A current paper in Antiquity reinforces and confirms that the Birka warrior grave identified in 2017 as a female Viking is, in fact, female.
In 1878, a burial was excavated on Birka Island near Stockholm, Sweeden, that was immediately assumed to be a high-status warrior. And male.
The assumptions surrounding this “Birka warrior” burial continued until 2017 when it was revealed that DNA evidence showed the individual to be female.
This revelation brought much controversy and debate. Published in the American Journal of Physical Anthropology, the authors titled the paper, “A female Viking warrior confirmed by genomics” (Hedenstierna-Jonson et al 2017). What might have been considered solid data by many was suddenly thrown into question by those that rejected the notion that the individual could be female.
This was an individual buried in a wooden chamber with two horses, one of which was bridled for use. In addition, the body was surrounded with elite weaponry: an axe, a sword, armor-piercing arrows, lances, shields, and a knife. And in this person’s lap was a bag of gaming pieces and a gameboard nearby.
Of the 1100 or so graves discovered on this small island, only 75 had one or more offensive weapons. And this grave had a full compliment. In fact, it was one of the 20 richest graves on the island, perhaps the most significant of them all given the grave-goods, extent of the burial chamber, and garments worn by the warrior, which were adorned with silver tassels.
For well over 100 years, the assumption was that this was a warrior of some regard–perhaps a leader.
Then came the 2017 revelation of the skeleton’s biological sex.
The authors received a significant amount of attention with the release of that paper, a sizeable portion of which criticized the conclusion. Some question was raised whether or not the authors had analyzed the correct skeleton, suggesting that there might have been an additional individual in the grave. This was a way of saying, “okay, we understand that DNA tests are good at identifying a pair of X chromosomes. Since the individual is obviously male, there must be another skeleton in the burial that was tested.”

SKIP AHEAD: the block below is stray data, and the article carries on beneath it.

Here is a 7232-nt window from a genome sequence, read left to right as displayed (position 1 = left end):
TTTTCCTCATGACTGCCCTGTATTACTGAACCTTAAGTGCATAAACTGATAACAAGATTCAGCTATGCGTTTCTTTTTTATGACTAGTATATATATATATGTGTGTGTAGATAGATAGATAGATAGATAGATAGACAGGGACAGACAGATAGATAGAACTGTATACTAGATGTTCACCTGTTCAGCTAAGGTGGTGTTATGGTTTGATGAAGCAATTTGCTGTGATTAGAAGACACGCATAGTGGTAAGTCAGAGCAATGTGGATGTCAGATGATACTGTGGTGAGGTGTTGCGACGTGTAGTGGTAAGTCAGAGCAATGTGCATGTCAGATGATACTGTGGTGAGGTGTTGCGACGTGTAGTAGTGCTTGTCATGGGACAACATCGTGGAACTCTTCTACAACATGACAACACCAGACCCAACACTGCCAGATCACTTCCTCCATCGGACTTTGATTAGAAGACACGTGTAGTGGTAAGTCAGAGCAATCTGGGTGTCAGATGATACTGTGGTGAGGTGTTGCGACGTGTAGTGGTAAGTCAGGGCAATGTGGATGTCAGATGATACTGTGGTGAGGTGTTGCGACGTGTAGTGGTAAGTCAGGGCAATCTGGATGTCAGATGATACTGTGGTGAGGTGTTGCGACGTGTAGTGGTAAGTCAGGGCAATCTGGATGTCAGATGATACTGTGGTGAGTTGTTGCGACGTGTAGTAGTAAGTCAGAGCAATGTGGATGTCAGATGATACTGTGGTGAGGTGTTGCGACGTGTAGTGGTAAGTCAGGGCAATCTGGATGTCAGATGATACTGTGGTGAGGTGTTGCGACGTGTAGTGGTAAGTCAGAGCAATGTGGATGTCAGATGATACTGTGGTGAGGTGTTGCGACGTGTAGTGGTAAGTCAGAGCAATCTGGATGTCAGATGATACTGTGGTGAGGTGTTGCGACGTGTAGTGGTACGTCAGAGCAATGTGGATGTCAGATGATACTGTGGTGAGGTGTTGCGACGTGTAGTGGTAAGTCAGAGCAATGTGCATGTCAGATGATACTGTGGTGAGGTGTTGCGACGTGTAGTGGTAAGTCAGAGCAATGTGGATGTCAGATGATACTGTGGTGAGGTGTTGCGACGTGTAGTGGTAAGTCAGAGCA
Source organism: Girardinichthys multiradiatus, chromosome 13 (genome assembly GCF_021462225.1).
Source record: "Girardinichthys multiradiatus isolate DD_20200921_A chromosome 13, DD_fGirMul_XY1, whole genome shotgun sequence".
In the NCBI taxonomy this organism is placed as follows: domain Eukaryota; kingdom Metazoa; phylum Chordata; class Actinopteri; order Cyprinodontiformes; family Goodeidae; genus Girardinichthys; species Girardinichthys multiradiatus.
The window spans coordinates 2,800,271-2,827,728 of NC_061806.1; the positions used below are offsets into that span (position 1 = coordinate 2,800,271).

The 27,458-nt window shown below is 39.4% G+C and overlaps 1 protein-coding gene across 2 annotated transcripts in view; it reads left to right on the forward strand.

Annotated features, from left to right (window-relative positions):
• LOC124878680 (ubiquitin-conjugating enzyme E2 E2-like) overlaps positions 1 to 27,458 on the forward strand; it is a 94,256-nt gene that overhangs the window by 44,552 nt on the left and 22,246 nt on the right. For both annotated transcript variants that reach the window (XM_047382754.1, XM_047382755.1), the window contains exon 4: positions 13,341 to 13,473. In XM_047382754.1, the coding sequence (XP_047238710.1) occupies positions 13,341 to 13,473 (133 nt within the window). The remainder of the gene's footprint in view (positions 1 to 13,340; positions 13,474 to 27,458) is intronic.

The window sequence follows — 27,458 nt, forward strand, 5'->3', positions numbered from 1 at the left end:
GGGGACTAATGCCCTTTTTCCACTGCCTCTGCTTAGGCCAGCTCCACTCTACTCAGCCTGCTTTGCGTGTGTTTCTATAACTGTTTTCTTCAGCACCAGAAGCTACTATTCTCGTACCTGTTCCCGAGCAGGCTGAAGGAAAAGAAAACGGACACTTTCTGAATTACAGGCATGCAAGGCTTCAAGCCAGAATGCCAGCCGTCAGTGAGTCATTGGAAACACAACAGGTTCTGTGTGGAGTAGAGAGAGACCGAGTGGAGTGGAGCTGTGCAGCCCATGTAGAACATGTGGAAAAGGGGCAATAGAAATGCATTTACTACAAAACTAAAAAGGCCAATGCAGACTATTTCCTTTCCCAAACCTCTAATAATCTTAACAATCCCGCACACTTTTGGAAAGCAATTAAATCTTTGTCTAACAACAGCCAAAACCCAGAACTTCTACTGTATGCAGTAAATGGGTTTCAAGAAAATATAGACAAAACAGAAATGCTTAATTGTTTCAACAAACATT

In the new paper, released today in Antiquity, the authors (Price, Hedensteirna-Jonson, et al 2019) include a more extensive set of supplementary material for review that details and counters the arguments from 2017 about analyzing the correct skeleton.
Importantly, the authors make no assumption about the individual’s gender. This person may have identified as male. They only state the fact that body interred had a pair of X chromosomes and no Y. And that it was interred in a way that has been interpreted for over 100 years as “a high-status warrior.”
Logically, the sex of the body should not change this interpretation. If we’re willing to say that an individual adorned as a warrior, buried with such grave-goods, and clothing might not be a warrior because the skeleton is biologically female, then we must equally be ready to say the same for a skeleton with a Y chromosome.
And it’s true. The individual might not be a warrior. But that would also be a possibility if the skeleton were biologically male.
Price, Neil; Charlotte Hedenstierna-Jonson; et al (2019) Viking warrior women? Reassessing Birka chamber grave Bj.581. Antiquity, Volume 93, Issue 367, pp. 181-198.
Hedenstierna-Jonson, C.; A. Kjellström, et al (2017). A female Viking warrior confirmed by genomics. American Journal of Physical Anthropology 164: 853–60.
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